"Making an independent film in Bangalore is like searching for water in a desert."
It’s not easy to make an English independent film in Bangalore (where the film industry is predominantly regional) and then take it through to a pan-India theatrical release. All this, with no star power, no big budgets, no song and dance and no filmy flim-flam. But Bangalore based filmmaker Rabi Kisku, along with an amateur cast and crew managed to pull this off.
‘Software Hardware Kya Yaaron’ is one of the rare attempts at independent filmmaking in Bangalore where one is more likely to find short films made by weekend filmmakers. But Kisku and his team overcame financial obstacles and got their film a big screen release thanks to PVR’s Directors Cut initiative -- a true inspiration for a lot of aspiring filmmakers who feel that the only way to realise their dream is to struggle for years before landing a job as film director (a rare case in this highly competitive industry) backed by a studio.
The team of Software Hardware proves that all it really takes is passion for the craft and a vision to see the film not just in living rooms but also in theatres and on the big screen. We spoke with Rabi Kisku and got him to share his experience of pulling off such a feat.
How did you stumble upon filmmaking? What was the motivation behind it?
Filmmaking has been my childhood dream. From a very young age I was fascinated by Hollywood science fiction movies. I was completely mesmerized by the fancy visuals of futuristic worlds and characters. I was always curious about the making of a film and as my understanding of that process grew, my love for cinema turned into a passion and dream to actually create my own film.
How, according to you, is the Bangalore independent film scene?
When I moved to Bangalore in 2007, there was no active independent film scene as such in Bangalore. All the action was restricted to Kannada movies. Filmmaking culture had not quite caught up with general public. There were no independent films here that time to boost or encourage people to make small movies, like Hyderabad Blues or Dollar Dreams that inspired many filmmakers in Hyderabad.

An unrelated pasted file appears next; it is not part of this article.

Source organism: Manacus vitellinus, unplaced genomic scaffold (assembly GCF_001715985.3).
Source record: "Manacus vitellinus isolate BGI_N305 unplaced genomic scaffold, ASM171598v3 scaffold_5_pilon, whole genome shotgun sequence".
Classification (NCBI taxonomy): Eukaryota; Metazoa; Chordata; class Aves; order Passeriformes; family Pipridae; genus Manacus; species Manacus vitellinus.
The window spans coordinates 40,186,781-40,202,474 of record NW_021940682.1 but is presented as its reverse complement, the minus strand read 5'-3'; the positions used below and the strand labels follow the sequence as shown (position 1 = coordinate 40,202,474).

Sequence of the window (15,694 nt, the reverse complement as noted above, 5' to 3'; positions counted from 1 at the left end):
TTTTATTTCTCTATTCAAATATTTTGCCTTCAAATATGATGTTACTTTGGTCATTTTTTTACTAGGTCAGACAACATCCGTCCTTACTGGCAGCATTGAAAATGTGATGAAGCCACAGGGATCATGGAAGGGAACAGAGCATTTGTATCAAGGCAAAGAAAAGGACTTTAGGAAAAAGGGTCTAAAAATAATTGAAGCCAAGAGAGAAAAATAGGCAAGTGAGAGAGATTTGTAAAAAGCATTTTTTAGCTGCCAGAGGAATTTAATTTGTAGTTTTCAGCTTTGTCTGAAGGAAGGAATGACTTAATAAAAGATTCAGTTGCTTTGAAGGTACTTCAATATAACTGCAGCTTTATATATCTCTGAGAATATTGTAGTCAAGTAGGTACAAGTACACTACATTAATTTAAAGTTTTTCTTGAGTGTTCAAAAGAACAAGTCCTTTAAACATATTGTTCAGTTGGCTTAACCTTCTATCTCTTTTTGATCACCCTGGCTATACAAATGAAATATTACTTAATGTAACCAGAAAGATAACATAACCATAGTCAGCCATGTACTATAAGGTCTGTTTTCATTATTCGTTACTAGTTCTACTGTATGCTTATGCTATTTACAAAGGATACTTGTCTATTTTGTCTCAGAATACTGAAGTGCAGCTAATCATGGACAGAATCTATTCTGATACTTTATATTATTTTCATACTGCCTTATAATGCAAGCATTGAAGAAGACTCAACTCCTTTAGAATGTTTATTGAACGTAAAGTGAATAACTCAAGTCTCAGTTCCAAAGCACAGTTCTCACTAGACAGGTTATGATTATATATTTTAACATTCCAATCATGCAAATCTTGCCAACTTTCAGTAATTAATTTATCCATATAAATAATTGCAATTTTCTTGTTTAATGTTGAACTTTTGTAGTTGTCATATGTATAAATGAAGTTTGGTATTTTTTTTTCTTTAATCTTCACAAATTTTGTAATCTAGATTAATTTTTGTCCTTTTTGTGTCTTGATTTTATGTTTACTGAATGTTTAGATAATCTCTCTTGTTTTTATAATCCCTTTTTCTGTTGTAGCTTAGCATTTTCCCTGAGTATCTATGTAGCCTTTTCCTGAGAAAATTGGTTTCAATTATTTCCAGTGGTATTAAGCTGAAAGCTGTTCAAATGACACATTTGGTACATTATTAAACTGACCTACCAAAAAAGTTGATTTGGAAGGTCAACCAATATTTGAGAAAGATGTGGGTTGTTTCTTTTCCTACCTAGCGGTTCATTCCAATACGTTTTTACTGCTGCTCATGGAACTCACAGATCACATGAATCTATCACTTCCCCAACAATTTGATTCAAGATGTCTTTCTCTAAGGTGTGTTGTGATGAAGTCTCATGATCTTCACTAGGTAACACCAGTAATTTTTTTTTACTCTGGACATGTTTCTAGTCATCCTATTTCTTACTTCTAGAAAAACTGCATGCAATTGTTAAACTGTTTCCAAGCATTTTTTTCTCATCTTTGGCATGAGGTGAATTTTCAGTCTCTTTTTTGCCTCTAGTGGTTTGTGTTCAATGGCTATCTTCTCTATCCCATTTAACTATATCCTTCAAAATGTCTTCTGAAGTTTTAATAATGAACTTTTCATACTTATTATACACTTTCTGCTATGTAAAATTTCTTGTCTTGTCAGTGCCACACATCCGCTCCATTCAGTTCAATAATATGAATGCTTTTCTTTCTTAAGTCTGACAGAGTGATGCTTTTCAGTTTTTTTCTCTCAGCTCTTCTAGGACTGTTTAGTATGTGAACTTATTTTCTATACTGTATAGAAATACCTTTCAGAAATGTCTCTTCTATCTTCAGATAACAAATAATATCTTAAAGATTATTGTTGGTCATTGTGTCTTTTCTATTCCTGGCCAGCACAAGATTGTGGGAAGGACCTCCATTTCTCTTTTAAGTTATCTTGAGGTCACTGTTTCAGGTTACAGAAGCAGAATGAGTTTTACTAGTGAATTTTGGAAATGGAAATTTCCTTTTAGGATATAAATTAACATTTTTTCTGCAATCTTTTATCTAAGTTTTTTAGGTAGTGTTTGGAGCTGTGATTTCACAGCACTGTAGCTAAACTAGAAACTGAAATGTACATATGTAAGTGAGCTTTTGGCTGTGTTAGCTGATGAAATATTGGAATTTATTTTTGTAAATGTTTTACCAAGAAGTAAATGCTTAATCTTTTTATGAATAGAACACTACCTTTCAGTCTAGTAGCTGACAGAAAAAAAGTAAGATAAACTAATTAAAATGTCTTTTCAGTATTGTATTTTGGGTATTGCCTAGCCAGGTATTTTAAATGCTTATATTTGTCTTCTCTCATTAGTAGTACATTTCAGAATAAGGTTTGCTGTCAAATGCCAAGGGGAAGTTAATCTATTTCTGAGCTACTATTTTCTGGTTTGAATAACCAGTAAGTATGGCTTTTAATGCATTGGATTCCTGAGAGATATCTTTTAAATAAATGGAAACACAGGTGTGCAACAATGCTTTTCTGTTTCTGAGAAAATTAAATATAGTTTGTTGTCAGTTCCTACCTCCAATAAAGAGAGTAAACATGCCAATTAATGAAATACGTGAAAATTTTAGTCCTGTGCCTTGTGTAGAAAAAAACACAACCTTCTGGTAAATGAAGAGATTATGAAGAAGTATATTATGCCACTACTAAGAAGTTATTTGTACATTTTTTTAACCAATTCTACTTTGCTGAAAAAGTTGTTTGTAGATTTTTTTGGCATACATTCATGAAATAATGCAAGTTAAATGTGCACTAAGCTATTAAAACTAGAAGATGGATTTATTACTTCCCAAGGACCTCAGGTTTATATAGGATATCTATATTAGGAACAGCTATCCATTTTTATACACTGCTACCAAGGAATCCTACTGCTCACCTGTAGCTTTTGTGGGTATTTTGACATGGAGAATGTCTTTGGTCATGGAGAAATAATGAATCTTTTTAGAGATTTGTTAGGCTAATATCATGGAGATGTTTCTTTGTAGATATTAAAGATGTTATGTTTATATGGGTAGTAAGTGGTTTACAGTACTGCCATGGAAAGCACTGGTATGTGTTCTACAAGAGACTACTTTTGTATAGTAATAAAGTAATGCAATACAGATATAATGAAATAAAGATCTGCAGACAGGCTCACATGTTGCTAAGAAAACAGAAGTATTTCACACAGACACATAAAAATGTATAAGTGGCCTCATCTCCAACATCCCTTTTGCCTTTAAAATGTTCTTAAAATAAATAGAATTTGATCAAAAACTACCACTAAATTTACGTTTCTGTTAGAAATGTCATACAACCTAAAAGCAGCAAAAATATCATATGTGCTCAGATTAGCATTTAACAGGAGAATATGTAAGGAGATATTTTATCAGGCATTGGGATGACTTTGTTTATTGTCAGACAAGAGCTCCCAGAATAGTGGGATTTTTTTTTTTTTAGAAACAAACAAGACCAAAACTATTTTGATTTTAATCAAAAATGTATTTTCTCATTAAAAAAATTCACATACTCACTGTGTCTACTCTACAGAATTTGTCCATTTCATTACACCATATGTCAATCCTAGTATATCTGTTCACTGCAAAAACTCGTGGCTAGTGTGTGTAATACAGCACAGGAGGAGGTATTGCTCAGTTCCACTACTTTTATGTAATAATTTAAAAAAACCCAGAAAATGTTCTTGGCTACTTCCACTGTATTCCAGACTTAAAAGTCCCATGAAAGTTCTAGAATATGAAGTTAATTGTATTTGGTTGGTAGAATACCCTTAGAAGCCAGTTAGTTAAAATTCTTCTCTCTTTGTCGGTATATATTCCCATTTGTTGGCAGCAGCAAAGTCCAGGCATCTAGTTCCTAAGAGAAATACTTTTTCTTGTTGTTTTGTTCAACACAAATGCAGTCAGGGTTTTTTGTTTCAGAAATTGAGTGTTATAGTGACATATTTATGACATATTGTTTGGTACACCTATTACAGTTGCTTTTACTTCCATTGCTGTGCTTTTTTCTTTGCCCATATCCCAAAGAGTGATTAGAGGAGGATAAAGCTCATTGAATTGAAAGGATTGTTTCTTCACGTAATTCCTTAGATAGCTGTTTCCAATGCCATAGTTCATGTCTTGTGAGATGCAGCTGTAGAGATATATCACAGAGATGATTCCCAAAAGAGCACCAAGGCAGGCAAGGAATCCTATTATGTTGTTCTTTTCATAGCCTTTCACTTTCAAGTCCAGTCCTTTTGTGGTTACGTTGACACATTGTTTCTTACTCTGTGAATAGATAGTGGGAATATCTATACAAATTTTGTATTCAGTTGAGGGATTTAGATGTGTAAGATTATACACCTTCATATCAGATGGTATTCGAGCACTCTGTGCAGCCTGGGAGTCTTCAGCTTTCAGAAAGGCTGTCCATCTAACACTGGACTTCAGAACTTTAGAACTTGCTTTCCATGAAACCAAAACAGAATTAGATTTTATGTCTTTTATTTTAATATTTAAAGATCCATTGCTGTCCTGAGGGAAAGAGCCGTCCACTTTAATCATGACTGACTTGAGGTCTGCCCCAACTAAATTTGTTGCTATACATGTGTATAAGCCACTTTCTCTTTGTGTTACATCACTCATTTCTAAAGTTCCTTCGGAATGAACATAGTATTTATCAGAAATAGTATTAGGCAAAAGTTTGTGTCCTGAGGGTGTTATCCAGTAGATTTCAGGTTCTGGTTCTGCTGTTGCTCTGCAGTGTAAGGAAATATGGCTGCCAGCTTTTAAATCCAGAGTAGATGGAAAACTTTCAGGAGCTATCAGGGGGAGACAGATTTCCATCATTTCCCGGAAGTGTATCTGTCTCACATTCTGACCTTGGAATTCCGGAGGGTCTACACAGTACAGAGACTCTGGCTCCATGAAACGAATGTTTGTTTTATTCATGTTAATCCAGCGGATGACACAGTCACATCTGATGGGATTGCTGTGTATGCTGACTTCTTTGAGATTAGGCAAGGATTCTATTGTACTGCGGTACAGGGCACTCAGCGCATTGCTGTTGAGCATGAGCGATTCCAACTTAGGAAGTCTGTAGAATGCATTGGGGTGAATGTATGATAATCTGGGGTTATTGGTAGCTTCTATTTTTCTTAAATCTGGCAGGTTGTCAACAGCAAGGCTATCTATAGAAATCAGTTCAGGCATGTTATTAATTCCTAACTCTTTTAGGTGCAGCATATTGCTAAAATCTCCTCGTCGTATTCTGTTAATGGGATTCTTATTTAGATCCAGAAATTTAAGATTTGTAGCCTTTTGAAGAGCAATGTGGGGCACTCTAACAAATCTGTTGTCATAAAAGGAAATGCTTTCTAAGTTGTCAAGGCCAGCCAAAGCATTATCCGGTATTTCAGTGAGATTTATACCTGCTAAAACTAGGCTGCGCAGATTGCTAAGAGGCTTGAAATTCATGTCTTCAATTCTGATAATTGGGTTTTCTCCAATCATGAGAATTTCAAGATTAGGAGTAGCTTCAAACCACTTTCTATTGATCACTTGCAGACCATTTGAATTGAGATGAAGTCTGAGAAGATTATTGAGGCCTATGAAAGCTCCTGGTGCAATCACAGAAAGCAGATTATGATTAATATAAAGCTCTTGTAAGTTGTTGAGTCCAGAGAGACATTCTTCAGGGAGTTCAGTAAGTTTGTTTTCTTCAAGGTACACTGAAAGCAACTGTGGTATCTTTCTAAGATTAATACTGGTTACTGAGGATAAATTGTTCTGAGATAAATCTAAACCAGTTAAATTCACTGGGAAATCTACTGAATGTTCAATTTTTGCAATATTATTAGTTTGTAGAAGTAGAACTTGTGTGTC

But now things have changed for the better. Many films, shot on a shoestring budget, are coming up in Bangalore. I keep getting calls every week from people who have a made a film and want to know how to go about releasing it. Though this trend is still in the nascent stage, it’s definitely catching up. It just requires more support from the industry.
How was the experience of shooting a film like Software Hardware Kya Yaaron in Bangalore? What issues did you face?
Making an independent film in Bangalore is like searching for water in a desert. Firstly there were neither resources nor a talent pool for alternate/ parallel films. We couldn’t take people from the industry because they didn’t understand small budget films and would charge their usual rates, which didn’t really work with our budget. So I had to create a new talent pool, it was like starting a parallel industry from scratch. I have been conducting filmmaking workshops since 2008, so I was able to gather hard working, committed and dedicated people, train them and prepare them for a bigger platform.
Secondly there was no support system from the government, no guidelines or mentorship to help young filmmakers, no subsidies or discount rates for small indie (independent) films. All the studio and film equipment vendors had fixed rates. We tried to explain that this was an independent film, but they never understood it.